# The Last Minute GCSE Revision Checklist

On Twitter, @tessmaths asks:

What's the thing you will do in the last lesson before GCSE maths exam this week? #mathsTLP

— Tess Maths (@tessmaths) May 31, 2015

… which is such a good question, it would be rude not to answer. Here’s what I’ll be doing with my GCSE students this week, and what I’d recommend to anyone looking for last-minute revision tips.

### 1. Review basic arithmetic

Make sure you know how to divide and multiply. That includes whole numbers, fractions and decimals. You will need these skills in the non-calculator paper, and there’s no sense in dropping easy marks.

### 2. Shore up on common errors

You know the kind of thing. The Mathematical Zombies. Things like saying $(x+y)^2 = x^2 + y^2$. Things like putting the upper bound as .4 rather than .5. Things like misusing Pythagoras by forgetting to square root the answer, or ending up with a leg that’s longer than a hypotenuse.

I recommend getting hold of a QI-style buzzer and using it with abandon.

### 3. Review things that are bound to come up

There’s going to be some factorising. There’s going to be some tricky powers. There’s going to be a difference of two squares. There’s going to be a circle theorems question. Review a few of these just to make sure they’re familiar.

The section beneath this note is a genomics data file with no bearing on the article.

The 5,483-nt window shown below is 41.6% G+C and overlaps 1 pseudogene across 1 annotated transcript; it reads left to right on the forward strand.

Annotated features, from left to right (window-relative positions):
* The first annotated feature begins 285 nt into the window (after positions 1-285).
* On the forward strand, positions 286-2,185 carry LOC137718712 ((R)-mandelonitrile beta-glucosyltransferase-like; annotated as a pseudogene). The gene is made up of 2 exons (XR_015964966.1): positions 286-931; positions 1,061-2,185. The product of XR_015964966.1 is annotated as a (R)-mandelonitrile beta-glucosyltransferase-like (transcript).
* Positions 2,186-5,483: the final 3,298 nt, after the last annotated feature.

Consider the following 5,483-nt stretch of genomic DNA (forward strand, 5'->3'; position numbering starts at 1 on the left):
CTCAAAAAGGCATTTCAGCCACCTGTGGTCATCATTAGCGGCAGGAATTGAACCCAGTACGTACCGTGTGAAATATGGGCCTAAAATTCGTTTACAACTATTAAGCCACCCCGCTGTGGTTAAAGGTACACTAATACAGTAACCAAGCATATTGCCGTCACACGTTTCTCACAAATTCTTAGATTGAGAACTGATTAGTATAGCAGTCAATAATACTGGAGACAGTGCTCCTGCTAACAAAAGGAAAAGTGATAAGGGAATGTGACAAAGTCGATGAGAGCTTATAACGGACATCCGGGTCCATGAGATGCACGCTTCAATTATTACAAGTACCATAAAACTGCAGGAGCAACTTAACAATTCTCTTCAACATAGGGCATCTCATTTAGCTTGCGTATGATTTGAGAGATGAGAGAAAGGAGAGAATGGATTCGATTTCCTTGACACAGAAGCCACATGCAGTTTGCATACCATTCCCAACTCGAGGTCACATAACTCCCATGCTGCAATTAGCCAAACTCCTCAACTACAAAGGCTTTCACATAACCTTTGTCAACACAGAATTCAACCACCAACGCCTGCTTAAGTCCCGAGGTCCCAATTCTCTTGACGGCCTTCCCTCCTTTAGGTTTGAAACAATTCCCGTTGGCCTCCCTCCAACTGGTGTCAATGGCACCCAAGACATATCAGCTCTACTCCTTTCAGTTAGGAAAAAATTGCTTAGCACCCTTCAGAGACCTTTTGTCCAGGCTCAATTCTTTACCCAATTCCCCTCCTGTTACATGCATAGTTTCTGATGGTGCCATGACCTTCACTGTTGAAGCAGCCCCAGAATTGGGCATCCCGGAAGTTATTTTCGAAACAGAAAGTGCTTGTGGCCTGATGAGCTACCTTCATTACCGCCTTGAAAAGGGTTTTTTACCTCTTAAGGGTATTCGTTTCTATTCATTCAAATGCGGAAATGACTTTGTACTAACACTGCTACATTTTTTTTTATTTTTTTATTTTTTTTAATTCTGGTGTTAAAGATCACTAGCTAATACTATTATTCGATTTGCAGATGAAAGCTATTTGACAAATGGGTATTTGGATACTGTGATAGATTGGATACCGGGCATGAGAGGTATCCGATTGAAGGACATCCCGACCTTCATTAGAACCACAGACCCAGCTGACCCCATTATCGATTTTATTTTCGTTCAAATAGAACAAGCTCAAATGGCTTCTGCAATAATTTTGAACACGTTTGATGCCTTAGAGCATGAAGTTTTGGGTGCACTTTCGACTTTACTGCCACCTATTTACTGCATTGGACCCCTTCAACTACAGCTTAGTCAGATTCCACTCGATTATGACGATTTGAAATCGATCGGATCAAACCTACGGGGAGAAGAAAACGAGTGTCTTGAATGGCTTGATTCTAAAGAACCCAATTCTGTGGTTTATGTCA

### 4. Discuss where to start when you don’t know where to start

This is a particular issue with wordy questions and with proofs – so outline a few strategies for getting going. (Write down what you know. Think about what you can do with what you’re given. Try a few paths, don’t worry whether they’re the ‘right’ path.)

### 5. Remember exam technique

Make sure you manage your time properly – if a question is taking too long, put a star by it and come back at the end if you have time. Make sure you pick up all the cheap marks before you spend time on the expensive ones!

Make sure you write *something* down even if you’re not sure it’s right.

Don’t be afraid of bluffing a proof – if you’ve got something close to the right answer, write the right answer below it and pretend it’s obvious.

If you have time, check your work: is the answer sensible? Does it actually work? Can you do it another way to make sure?

What are your favourite last-minute revision hacks to make sure you pick up every available mark?